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succinct help for online microbusiness entrepreneurs and solopreneurs

Search Engine Basics: Incoming Links, PageRank, and Relevancy

An incoming link is a link from someone else’s site to your site. To search engines, especially Google, this acts like a vote for your site. It means that someone else thinks your site is worth linking to. In general, the more incoming links you have, the better you’ll rank in search engines.

Google PageRank

Google assigns each page a number called PageRank, and uses this in determining how high your page is ranked for any given search term. You can see the PageRank of any page by installing the Google Toolbar and enabling the advanced features.

Hand PrintThe PageRank (PR) of each page is determined by the number and PageRank of pages linking to it. For example, if a page with PR 7 links to another page, it will pass PageRank on to that page and the linked-to page will usually end up with a PR of 6. If you have a lot of PR 5 pages linking to a page, that could also bump it up to a 6. PageRank is a logarithmic scale, so it is much easier to go from a 2 to a 3 than from a 6 to a 7.

It’s easy to get carried away with this and think that all you need is a bunch of incoming links. However, PageRank is only one factor in how high you rank for any particular search. The other factor is relevancy—how closely one of your pages matches the particular search term someone types in.

Relevancy

The search engine’s job is to provide the most relevant results for their users. This means that when any user types in a phrase, the search engine wants to list the 10 individual pages on the entire internet that are most about that phrase. Consider that for a moment. This will help you realize how important it is to have a lot of pages and focus each page on a particular phrase you want to rank highly for.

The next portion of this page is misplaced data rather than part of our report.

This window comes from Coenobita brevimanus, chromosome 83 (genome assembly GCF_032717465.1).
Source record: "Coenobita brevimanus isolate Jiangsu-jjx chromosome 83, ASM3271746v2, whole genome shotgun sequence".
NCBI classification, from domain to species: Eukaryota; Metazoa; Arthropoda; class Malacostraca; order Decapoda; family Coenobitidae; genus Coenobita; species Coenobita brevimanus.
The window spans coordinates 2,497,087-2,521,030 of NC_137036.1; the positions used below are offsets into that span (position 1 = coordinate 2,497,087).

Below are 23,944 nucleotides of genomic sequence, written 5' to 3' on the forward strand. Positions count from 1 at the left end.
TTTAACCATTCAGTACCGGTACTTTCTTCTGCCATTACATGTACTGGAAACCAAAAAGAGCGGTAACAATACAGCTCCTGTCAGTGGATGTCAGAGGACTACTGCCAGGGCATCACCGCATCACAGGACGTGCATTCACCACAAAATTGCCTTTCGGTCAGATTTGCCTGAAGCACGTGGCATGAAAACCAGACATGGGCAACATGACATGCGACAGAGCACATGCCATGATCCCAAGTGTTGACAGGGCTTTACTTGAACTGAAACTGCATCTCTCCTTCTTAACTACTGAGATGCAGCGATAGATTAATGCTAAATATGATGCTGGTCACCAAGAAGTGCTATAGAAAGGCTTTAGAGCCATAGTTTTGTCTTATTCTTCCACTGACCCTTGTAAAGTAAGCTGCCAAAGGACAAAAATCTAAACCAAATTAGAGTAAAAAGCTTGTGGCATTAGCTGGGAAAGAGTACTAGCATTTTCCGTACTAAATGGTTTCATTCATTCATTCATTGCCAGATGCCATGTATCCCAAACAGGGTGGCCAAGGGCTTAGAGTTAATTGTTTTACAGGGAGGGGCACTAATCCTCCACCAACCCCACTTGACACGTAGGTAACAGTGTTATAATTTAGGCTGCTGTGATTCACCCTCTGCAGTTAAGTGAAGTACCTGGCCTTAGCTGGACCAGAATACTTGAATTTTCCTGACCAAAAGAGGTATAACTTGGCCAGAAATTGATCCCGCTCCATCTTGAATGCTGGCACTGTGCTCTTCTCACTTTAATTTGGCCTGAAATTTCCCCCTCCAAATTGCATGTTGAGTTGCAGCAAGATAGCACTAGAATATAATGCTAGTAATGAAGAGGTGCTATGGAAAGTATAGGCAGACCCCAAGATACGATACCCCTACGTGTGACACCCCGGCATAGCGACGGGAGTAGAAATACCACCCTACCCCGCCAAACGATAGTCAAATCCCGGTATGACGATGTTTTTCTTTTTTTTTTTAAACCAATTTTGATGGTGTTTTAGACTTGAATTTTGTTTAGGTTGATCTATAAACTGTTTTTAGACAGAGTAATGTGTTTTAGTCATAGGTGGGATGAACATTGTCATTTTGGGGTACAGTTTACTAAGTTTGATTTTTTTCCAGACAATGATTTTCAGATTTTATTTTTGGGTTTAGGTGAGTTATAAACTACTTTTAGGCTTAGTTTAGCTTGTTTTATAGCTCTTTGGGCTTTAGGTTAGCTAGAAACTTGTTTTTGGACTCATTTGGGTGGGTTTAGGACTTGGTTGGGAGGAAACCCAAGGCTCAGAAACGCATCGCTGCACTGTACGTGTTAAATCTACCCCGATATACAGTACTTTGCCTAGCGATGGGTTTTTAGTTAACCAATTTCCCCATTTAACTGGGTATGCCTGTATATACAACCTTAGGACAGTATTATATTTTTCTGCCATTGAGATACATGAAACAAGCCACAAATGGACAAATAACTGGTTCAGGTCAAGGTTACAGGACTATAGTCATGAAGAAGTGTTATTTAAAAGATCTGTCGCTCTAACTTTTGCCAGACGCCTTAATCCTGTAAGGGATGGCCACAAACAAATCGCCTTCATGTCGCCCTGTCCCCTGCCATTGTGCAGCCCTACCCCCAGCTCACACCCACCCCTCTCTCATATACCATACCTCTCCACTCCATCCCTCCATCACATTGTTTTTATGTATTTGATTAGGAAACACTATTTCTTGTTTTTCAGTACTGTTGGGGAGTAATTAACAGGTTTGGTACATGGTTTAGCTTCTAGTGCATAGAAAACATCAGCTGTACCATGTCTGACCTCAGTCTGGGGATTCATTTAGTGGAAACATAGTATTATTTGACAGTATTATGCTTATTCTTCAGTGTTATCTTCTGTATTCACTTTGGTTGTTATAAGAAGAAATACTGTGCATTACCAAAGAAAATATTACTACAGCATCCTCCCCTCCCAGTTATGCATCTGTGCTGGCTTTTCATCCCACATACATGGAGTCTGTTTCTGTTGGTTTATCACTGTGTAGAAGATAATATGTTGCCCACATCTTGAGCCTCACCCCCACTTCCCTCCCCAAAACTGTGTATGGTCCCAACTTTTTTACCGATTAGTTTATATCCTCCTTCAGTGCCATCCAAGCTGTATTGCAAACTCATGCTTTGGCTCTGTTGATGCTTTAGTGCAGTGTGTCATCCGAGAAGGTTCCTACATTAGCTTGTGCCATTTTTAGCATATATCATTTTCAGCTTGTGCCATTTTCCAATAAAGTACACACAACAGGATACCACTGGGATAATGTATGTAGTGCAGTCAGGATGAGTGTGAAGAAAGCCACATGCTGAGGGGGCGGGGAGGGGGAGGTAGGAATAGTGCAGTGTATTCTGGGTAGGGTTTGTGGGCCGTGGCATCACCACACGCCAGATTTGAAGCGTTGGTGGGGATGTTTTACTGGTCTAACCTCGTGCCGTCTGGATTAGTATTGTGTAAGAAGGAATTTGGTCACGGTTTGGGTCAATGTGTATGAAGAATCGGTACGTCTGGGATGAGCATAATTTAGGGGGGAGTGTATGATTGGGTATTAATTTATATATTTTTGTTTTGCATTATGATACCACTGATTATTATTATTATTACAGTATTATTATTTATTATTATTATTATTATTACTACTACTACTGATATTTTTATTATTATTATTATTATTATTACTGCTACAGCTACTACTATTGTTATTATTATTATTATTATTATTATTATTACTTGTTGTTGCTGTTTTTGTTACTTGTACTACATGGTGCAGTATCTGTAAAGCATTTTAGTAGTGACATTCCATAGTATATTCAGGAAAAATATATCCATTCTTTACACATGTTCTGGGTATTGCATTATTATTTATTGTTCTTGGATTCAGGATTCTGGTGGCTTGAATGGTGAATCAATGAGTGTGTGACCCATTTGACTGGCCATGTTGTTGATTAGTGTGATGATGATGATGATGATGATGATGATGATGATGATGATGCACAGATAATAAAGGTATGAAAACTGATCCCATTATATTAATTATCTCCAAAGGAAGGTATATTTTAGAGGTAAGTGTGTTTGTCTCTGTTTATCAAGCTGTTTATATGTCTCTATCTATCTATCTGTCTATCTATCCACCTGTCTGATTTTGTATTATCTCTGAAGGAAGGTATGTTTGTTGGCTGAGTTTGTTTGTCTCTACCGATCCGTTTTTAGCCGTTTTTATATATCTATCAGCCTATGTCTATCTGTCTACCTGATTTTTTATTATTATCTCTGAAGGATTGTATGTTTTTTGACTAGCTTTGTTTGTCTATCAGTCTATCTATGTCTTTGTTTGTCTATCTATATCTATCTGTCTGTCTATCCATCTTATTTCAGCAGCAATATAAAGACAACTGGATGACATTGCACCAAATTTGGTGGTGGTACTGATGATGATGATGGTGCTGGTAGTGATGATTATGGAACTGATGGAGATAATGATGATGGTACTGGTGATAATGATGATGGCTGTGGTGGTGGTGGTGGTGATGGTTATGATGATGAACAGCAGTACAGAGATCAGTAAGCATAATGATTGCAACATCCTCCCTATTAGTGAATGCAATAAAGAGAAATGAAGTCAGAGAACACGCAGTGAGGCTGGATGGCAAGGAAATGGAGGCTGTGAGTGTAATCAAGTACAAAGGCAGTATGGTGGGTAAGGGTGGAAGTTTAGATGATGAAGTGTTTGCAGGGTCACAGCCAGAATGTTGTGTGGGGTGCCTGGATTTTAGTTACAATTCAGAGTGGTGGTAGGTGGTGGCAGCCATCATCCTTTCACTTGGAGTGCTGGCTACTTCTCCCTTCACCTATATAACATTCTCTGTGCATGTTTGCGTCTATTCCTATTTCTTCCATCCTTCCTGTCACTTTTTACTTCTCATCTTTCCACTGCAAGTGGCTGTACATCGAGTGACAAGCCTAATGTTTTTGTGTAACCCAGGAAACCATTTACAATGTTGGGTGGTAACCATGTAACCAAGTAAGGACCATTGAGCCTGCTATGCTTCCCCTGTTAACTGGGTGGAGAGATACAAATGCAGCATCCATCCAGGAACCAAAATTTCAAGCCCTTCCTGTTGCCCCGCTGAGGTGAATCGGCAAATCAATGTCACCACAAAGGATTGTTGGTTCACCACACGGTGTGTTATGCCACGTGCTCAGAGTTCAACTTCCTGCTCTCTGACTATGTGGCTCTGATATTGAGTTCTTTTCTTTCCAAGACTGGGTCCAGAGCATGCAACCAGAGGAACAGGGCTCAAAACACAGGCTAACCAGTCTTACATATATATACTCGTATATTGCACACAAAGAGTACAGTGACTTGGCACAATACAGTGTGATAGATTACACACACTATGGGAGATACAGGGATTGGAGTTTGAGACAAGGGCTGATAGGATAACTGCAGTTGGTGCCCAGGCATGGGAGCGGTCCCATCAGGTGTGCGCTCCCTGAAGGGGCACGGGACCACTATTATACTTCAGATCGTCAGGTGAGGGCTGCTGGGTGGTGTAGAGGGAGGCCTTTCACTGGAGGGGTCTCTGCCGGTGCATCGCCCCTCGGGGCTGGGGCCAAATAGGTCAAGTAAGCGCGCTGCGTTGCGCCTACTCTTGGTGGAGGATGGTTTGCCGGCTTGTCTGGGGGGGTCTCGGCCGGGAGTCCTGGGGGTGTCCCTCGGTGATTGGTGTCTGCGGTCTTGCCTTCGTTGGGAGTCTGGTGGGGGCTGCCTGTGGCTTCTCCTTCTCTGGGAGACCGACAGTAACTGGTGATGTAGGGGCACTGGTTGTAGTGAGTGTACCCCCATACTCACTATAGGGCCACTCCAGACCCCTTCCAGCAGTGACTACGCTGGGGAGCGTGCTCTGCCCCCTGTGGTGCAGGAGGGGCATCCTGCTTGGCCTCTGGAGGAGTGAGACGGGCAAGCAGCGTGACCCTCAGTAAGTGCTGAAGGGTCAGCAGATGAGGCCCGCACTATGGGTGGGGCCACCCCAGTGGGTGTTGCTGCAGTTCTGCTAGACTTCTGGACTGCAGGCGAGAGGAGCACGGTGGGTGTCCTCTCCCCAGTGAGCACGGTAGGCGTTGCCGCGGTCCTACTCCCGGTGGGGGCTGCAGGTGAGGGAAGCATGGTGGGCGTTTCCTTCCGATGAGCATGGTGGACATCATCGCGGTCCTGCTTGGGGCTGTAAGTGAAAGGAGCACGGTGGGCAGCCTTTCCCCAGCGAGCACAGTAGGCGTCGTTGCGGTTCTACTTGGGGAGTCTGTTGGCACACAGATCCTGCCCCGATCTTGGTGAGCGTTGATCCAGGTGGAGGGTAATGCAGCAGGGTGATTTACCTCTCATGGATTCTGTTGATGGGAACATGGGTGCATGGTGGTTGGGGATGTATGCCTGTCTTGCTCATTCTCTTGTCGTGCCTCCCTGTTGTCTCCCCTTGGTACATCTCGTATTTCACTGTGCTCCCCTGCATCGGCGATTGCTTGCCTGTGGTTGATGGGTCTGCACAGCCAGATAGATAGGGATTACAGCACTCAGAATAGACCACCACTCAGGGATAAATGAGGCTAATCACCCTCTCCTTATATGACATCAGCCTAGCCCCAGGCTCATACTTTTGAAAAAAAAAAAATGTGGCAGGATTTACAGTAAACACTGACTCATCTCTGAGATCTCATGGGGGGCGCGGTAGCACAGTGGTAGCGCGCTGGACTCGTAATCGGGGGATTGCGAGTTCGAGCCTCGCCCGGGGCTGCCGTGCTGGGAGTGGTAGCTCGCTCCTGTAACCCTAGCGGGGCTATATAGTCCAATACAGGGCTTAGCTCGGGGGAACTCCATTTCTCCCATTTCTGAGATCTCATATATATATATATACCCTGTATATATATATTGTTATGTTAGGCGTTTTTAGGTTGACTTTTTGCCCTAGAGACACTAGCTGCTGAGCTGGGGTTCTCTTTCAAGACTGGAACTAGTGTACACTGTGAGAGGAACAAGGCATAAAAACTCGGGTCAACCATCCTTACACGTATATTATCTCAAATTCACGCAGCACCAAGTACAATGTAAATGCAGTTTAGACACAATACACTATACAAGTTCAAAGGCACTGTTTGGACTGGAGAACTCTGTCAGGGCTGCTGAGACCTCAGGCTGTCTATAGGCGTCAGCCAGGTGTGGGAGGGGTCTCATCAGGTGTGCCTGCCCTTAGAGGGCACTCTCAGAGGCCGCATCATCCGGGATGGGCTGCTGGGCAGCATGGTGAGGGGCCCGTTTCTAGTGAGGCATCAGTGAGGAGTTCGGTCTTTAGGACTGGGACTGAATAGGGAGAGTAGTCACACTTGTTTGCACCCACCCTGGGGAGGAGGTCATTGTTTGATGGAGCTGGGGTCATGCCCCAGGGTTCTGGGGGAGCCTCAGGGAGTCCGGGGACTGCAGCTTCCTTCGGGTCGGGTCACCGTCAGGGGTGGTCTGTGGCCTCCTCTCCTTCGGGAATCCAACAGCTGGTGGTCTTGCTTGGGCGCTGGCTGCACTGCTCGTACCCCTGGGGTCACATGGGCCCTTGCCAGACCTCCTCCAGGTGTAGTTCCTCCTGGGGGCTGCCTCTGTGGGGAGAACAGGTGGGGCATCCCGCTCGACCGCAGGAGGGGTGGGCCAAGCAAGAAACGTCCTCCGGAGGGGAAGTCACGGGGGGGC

Google uses incoming links (among other things) to help determine what your page is about. The idea is that if ten people link to your site and their sites are all about fruit baskets, and the text of their link says “Buy Fruit Baskets Here”, then it’s likely that your page is about fruit baskets. Of course Google also looks at the text of the page itself, but it places a surprising amount of weight on incoming links. It’s that voting idea again–if lots of people think your page is about fruit baskets, chances are it is.

The factors Google considers in its algorithm are always under hot debate, but we can make some general observations. The most important things Google looks at are:

  • What the page linking to your page is about (ie the text contained on that page)
  • What the link text is (what words are actually underlined and you can click on)
  • How popular the page linking to you is (i.e. that page’s PageRank)

Please note that I am talking about individual website pages, rather than your web site as a whole. Since links go from page to page, and search engines list individual pages in their results, it’s important to think of optimizing your site on a per-page basis. This means getting relevant links to the exact page you want to come up higher in the search engines for a particular term. Often you want that to be your homepage, but it’s good to get links to other pages in your site too (this is called deep linking).